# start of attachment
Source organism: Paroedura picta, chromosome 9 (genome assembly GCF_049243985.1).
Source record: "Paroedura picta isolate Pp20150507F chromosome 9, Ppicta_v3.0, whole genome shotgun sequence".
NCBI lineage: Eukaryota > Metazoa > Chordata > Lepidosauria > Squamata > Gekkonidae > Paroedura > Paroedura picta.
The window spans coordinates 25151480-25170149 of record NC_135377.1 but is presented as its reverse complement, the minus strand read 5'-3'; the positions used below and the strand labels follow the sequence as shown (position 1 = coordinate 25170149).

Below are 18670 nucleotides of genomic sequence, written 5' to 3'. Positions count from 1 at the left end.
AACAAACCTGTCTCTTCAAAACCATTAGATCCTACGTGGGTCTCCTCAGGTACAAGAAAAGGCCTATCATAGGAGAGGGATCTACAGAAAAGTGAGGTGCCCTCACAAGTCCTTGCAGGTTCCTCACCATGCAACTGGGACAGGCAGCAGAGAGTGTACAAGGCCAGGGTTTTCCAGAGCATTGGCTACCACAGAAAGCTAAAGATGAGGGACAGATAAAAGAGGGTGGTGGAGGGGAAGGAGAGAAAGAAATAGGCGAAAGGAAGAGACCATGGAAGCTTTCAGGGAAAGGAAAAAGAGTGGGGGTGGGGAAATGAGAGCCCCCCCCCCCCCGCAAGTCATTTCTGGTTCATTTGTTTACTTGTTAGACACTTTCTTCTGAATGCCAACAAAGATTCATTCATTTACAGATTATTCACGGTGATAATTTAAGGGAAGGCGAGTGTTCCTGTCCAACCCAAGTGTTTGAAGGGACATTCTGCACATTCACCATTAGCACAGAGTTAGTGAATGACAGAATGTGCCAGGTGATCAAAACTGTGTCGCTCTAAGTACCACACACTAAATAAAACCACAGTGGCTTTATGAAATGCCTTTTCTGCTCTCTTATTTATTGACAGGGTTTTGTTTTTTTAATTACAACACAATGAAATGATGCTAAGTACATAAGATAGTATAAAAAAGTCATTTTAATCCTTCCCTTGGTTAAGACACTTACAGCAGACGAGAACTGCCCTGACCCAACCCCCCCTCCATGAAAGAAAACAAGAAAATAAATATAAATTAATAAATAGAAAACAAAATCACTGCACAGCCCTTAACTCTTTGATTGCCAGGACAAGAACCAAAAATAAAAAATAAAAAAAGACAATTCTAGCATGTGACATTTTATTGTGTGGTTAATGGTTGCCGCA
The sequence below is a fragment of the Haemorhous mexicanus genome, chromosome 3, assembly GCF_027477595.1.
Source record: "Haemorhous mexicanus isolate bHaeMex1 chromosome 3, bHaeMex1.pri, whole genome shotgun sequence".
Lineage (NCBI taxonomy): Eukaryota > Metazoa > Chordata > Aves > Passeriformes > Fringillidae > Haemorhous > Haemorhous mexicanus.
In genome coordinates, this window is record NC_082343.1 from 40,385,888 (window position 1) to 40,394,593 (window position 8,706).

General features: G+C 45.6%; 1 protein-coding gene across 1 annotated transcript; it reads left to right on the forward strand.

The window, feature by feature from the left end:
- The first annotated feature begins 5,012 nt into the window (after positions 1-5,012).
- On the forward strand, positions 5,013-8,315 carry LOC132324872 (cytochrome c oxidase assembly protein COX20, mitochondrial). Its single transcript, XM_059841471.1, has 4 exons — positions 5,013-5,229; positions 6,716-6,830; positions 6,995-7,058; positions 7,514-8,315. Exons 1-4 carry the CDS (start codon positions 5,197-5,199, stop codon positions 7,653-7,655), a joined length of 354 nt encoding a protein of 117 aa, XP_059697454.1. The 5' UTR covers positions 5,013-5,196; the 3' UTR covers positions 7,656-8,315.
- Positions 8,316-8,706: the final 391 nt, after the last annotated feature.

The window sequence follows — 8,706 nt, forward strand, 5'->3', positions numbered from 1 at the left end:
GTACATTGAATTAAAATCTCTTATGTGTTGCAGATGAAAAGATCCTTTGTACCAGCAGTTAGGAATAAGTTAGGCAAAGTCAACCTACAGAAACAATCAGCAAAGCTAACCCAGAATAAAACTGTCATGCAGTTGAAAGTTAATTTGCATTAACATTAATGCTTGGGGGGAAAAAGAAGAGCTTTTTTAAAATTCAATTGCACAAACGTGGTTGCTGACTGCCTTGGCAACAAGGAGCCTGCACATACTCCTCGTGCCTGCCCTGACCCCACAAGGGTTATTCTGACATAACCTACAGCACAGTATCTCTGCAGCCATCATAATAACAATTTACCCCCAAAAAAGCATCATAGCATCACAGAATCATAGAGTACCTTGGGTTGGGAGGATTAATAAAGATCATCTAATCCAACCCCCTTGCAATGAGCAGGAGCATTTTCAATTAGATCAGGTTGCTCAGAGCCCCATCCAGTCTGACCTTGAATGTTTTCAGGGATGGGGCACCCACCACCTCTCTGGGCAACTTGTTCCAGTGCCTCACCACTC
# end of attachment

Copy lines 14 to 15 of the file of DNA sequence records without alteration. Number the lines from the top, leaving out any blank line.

- On the forward strand, positions 5,013-8,315 carry LOC132324872 (cytochrome c oxidase assembly protein COX20, mitochondrial). Its single transcript, XM_059841471.1, has 4 exons — positions 5,013-5,229; positions 6,716-6,830; positions 6,995-7,058; positions 7,514-8,315. Exons 1-4 carry the CDS (start codon positions 5,197-5,199, stop codon positions 7,653-7,655), a joined length of 354 nt encoding a protein of 117 aa, XP_059697454.1. The 5' UTR covers positions 5,013-5,196; the 3' UTR covers positions 7,656-8,315.
- Positions 8,316-8,706: the final 391 nt, after the last annotated feature.